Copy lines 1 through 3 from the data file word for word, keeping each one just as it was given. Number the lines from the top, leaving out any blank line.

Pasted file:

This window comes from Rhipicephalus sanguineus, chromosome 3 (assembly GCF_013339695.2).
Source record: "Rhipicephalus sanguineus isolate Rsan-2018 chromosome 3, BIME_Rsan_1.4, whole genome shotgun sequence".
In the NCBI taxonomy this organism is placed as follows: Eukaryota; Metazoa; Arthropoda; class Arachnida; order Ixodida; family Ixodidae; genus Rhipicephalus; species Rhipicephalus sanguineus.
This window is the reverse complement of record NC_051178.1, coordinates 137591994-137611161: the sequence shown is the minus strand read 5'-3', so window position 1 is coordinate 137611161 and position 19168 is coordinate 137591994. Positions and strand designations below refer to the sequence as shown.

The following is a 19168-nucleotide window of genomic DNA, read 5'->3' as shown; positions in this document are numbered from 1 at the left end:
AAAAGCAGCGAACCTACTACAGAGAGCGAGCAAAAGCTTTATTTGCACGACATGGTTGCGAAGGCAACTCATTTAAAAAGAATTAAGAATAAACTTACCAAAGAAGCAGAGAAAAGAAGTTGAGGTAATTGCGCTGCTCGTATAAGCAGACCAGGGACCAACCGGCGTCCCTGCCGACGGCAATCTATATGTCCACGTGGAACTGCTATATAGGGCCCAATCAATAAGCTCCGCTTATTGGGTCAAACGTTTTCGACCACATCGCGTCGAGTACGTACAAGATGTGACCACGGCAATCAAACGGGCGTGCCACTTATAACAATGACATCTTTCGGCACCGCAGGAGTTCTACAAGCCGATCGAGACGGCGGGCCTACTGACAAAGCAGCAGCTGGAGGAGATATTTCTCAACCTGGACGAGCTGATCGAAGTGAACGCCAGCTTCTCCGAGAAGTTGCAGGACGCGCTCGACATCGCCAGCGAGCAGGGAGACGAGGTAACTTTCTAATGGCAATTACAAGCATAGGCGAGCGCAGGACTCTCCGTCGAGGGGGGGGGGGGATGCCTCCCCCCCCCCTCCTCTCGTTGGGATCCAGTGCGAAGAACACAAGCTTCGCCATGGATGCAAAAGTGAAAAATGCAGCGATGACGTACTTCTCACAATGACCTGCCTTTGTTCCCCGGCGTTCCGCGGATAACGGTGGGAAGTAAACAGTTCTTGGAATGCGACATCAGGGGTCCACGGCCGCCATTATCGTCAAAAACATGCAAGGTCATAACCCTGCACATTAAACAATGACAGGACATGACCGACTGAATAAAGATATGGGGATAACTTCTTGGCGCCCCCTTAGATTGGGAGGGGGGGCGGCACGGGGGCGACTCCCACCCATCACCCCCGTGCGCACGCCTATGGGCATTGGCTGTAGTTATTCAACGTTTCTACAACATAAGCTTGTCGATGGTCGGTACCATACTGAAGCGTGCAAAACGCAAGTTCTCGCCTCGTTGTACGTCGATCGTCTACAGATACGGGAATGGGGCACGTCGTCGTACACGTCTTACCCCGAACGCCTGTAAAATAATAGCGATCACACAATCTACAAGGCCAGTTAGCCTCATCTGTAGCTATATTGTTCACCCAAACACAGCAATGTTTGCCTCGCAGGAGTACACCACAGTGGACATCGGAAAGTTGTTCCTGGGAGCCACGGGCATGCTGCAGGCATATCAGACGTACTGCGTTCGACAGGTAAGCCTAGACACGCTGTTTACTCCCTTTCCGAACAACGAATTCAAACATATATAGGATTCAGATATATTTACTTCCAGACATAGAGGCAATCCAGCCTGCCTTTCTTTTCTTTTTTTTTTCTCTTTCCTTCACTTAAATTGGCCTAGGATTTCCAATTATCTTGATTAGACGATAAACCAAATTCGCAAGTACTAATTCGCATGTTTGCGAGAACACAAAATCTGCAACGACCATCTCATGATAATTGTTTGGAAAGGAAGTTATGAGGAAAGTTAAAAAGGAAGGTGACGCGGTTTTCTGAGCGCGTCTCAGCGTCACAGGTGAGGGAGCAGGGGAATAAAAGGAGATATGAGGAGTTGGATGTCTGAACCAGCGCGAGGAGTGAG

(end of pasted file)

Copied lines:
This window comes from Rhipicephalus sanguineus, chromosome 3 (assembly GCF_013339695.2).
Source record: "Rhipicephalus sanguineus isolate Rsan-2018 chromosome 3, BIME_Rsan_1.4, whole genome shotgun sequence".
In the NCBI taxonomy this organism is placed as follows: Eukaryota; Metazoa; Arthropoda; class Arachnida; order Ixodida; family Ixodidae; genus Rhipicephalus; species Rhipicephalus sanguineus.